NAVIGATING THE POST-TRUTH ERA: TRUST, MISINFORMATION, AND CREDIBILITY ASSESSMENT ON ONLINE SOCIAL MEDIA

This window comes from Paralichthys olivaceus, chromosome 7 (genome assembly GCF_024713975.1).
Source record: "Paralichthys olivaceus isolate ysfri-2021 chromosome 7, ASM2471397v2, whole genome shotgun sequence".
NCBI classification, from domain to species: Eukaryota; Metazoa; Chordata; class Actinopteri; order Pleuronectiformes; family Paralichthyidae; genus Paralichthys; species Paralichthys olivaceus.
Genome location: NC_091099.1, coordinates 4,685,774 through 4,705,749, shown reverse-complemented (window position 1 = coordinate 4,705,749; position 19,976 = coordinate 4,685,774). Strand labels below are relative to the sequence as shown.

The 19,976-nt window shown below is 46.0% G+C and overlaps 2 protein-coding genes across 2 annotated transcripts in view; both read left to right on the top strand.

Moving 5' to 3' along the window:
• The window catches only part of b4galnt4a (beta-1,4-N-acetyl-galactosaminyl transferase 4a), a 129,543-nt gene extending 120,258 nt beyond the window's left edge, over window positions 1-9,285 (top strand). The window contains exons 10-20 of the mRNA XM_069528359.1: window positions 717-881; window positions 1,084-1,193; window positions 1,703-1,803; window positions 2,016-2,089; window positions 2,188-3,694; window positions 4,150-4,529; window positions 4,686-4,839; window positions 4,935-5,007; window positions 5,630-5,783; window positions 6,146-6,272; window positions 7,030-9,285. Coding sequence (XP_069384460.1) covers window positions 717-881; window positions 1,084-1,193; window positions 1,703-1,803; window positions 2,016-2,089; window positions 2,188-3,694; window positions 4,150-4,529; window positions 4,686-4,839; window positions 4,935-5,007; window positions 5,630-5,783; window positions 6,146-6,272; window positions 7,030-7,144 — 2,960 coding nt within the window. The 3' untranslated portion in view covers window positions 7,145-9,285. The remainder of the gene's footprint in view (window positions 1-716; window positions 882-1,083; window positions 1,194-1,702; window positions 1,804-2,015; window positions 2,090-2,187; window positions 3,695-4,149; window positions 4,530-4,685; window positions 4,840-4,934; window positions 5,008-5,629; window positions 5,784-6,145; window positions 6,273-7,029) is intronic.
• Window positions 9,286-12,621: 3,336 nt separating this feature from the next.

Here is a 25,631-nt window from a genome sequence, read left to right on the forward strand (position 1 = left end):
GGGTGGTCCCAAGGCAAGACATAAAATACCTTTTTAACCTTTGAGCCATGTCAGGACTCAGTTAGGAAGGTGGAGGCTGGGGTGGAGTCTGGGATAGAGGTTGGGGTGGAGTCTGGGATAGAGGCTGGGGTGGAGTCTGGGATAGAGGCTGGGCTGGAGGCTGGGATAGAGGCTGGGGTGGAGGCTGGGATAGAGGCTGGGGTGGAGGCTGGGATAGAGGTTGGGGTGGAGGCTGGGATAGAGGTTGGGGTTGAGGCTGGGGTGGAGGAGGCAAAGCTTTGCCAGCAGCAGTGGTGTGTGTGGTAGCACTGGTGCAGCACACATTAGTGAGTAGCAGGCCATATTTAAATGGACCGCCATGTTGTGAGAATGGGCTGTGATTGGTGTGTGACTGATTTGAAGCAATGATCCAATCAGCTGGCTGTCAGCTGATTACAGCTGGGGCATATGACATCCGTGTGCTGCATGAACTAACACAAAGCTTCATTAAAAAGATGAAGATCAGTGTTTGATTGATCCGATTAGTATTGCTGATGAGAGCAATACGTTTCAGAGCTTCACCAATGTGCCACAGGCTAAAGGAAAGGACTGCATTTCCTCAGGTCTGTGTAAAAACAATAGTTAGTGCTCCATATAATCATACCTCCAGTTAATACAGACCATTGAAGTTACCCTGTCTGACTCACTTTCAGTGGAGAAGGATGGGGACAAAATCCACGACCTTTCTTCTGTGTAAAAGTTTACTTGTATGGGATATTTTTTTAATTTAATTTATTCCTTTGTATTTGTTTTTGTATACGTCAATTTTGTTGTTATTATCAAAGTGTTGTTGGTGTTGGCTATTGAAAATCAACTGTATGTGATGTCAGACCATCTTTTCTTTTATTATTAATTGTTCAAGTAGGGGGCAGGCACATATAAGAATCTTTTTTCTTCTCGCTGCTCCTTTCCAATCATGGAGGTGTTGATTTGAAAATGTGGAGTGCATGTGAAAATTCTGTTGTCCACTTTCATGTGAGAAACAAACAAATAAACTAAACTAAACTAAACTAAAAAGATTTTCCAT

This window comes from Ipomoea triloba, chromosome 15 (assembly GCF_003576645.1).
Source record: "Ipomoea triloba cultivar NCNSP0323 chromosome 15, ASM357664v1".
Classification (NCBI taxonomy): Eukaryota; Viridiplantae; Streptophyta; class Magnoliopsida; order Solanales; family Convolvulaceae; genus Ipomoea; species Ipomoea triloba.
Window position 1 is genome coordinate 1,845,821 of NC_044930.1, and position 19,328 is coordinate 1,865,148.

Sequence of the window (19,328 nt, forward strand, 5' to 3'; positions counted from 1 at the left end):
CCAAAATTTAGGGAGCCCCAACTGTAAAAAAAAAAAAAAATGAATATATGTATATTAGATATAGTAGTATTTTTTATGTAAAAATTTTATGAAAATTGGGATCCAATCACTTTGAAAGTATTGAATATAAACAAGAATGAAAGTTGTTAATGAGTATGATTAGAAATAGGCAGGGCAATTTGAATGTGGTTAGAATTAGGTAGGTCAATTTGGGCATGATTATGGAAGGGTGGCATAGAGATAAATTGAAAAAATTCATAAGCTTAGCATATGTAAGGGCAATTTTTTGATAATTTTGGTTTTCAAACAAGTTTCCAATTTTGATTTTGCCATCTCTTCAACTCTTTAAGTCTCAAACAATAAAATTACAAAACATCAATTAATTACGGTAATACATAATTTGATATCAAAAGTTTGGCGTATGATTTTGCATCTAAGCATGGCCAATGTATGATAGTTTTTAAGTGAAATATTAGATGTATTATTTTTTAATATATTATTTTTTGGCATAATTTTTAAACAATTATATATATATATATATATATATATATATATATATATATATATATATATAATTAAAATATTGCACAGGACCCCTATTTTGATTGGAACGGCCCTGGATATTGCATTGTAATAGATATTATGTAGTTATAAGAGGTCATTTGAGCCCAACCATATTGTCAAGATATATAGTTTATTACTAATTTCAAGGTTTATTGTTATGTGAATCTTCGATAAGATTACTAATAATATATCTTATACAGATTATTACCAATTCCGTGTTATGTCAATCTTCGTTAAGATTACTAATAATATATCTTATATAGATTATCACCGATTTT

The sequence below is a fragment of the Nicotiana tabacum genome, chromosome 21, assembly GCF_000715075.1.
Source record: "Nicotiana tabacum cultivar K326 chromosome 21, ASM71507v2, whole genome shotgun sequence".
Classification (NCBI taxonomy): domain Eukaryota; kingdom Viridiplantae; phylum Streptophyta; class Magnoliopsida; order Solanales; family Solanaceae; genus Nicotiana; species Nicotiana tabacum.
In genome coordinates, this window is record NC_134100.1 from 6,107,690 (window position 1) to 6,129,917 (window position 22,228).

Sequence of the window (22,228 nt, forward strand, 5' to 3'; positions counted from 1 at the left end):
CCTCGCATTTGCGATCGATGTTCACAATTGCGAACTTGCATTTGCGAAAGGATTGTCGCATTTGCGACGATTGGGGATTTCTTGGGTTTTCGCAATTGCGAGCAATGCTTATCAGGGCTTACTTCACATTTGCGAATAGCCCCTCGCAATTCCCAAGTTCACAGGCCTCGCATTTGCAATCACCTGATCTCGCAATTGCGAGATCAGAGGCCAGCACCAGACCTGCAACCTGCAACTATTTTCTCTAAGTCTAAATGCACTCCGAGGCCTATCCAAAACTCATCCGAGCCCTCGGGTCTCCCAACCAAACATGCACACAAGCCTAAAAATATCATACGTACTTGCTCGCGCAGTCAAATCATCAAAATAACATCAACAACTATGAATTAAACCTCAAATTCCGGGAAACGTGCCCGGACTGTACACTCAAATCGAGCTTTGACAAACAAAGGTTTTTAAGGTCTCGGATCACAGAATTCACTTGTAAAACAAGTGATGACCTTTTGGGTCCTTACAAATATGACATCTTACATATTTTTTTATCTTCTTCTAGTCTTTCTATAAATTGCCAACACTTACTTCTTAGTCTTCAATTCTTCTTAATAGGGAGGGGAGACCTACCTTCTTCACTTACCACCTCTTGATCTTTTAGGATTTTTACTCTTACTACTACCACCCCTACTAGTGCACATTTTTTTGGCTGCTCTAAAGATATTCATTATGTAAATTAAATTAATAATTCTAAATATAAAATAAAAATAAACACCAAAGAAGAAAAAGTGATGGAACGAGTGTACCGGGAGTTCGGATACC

As access to news is increasingly mediated through social media platforms, there are rising concerns for citizens’ ability to evaluate online information and detect potentially misleading items. While many studies have reported on how people assess the credibility of information, there are few reports on processes related to evaluating information online and people’s decision to trust and share the information with others. This paper reports on the first part of a three-phase study which aimed to gain an in-depth understanding of citizens’ practices and needs in assessing the credibility of information shared online and co-create solutions to address this problem. Data were collected from three European countries, through a survey on misinformation perceptions, focus groups, follow-up individual interviews, and co-creation activities with three stakeholder groups. The data were analyzed qualitatively, using, primarily, a grounded theory approach. Results from the citizens’ stakeholder group indicate that personal biases, emotions, time constraints, and lack of supporting technologies impacts the credibility assessment of online news. Study participants also discussed the need for increased media literacy actions, especially in youth. Based on preliminary findings we argue that we need a diversified approach to support citizens’ resilience against the spread of misinformation.